The Darker Half

As I write, we still lie within the Gaelic festival of Samhain- and are once again reminded that whoever transliterated the language of the Gaels to English deserves to go down in infamy.  Should any form of afterlife exist, I trust some special form of linguistic hell has been laid on for him (or her) in which to spend their endless days reflecting on their crime.

Samhain traditionally marked the start of winter and the beginning of the “darker half” of the year.  While I’m sure some neopagans still celebrate in this spirit – though I suspect in a manner which would be entirely alien to any time-travelling ancient Celt – it has mostly been subsumed in popular culture by Halloween.

When I was a lad, I don’t recall any special marking of Halloween, beyond perhaps some of the then three TV channels scheduling a scary film safely after the watershed (and I was tucked up in bed).  However, in recent years its importance had gown in this country so that it now almost outshines the important local festival of arson and resistance to knavish Popery (which will be the name of my latest business venture: providing bowls of dried petals and spices for even the most staunchly Protestant of homes).  Am I alone in fearing that an important warning to the masses not to contemplate the violent overthrow of the State is being lost?

No, today, Halloween offers an opportunity for young people dressed in scary (or merely atypical?) costumes to patrol the streets of our conurbations, great and small, seeking sweets with menaces.  This is very much not my bag – though Andrew Hunter Murray’s admission via Twitter that the only sweets he had available were high-cocoa dark chocolate was tempting, but I fear not widely practiced outside of his small corner of South London.  You might expect me as a curmudgeon of a certain age (spirit animal: Ed Reardon) to rail against this imported custom.  However, until the kids’ costumes include a functional flying broomstick, I can remain safely aloof from the hurly burly until it’s done (and any battles, lost and won) in my tiny first floor flat.  In fact, I was out on the streets while the local children were performing a parodic reenactment of their hunter-gatherer roots and it seemed that the whole process was surprisingly ecumenical.  I saw what appeared to be children from at least three of the world’s major faiths participating enthusiastically under the watchful eyes of their elders – which I feel must be good for social cohesion.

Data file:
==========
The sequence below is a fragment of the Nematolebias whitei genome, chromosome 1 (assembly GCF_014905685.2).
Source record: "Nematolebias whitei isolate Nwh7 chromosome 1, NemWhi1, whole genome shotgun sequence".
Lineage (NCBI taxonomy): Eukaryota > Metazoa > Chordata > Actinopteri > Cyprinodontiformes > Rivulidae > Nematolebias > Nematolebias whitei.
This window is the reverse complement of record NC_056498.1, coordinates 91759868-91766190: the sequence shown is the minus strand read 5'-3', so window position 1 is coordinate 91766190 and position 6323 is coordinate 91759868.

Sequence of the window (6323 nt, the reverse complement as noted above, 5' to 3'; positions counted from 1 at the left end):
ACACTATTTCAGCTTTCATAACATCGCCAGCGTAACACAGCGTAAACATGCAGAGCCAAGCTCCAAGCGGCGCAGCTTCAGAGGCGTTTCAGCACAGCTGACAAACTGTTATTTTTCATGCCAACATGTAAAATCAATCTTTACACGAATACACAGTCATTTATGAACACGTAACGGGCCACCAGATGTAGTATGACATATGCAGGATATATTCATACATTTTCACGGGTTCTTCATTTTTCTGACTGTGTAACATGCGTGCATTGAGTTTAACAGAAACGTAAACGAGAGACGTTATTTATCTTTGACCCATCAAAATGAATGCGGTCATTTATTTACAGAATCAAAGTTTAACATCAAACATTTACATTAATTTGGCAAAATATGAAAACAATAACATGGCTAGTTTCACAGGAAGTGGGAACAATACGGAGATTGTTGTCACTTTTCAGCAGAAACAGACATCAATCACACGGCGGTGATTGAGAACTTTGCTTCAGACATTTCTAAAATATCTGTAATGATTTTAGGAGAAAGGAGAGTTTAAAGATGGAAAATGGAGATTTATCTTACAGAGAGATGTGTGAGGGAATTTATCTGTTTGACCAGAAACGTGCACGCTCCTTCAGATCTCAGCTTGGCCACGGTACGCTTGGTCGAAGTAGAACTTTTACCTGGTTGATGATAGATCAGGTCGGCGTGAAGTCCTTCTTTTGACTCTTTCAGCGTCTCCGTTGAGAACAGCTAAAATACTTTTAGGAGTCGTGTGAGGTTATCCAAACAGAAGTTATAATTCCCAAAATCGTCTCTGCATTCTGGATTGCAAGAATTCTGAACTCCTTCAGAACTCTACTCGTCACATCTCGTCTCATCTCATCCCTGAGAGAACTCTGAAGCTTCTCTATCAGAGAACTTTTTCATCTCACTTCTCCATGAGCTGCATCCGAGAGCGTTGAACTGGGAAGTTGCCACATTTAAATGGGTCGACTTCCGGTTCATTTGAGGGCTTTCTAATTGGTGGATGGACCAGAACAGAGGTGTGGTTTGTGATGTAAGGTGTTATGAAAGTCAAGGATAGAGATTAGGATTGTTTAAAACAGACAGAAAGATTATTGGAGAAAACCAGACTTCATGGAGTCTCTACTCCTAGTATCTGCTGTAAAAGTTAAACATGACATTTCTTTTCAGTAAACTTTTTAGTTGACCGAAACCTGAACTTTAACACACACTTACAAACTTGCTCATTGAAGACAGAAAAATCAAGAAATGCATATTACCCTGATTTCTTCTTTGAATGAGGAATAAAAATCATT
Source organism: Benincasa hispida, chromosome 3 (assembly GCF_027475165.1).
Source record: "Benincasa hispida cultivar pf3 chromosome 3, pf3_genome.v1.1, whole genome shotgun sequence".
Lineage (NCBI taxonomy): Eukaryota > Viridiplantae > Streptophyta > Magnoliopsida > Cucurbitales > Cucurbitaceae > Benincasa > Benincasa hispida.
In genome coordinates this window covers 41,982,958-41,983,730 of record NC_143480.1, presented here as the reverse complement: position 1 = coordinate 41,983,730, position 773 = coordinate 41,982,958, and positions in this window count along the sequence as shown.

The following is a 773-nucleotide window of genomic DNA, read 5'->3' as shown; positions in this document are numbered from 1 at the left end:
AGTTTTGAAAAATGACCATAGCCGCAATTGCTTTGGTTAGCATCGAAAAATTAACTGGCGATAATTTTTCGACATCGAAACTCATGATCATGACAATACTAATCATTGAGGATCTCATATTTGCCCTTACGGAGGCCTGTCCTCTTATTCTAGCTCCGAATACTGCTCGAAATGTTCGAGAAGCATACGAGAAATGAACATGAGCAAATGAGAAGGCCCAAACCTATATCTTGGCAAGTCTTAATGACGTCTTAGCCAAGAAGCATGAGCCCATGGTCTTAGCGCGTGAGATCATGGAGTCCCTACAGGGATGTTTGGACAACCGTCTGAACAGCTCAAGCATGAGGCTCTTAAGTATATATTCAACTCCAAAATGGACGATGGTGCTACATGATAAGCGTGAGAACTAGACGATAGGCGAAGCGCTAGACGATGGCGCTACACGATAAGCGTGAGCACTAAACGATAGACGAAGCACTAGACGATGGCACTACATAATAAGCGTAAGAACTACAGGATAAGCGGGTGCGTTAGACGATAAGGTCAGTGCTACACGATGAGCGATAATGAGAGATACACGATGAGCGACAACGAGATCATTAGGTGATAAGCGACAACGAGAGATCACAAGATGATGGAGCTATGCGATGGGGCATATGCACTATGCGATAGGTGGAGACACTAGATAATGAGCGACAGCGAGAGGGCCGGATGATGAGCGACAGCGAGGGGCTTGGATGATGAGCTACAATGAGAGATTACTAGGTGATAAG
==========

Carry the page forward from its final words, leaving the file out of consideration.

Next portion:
I celebrated the start of the darker half in the musical embrace of the ICP Orchestra: a curious Dutch chimera of chamber orchestra and jazz band.  ICP stands for Instant Composers Pool, but this knowledge did little to prepare me for the evening ahead.  Their music is very hard to describe but there were certainly elements of modern classical music – the odd hint of late Shostakovich perhaps – and of jazz.  I’d also throw in some Dada, manouche and mariachi and no doubt a whole lot more I didn’t recognise.  There was so much to take in, it was hard to believe there were only ten musicians – though about half played two instruments and there were occasional words(?) sung.  The concert also boasted the tattiest looking cello I have ever seen – it looked like it had been rescued from a skip moments before the gig started – but boy could it sing!  There was even an element of physical theatre – dare I say, dance – when the cellist (long past even the second flush of youth and perhaps retrieved from the same skip) conducted the band in a very unconventional manner for one of the pieces.  In the second half, when the band and audience had grown used to each other, there were even proper laughs.  Even when using a score, the music felt gloriously improvisational with order and chaos swirling around each other in a fertile maelstrom.  The ICP Orchestra have been going almost as long as I have – this year is their 50th anniversary – and some of them are clearly original members but there has been no slowing down in their musical creativity or physicality.  Even for a chap who goes to a lot of gigs, it was a unique night of incredible musical invention and fun.

As so often, I am forced to reflect on the musical riches on offer within 15 minutes of my door: if only a few more folk had taken a chance and swelled the rather modest audience.  Nonetheless, I shall continue my blog and Facebook proselytising in the hope of drawing a few more lost souls onto the right path: I can promise nothing for the next life, but plenty of enjoyable experiences in this one and a chance to get out of the house and meet some of your fellow hikers through this veil of tears!


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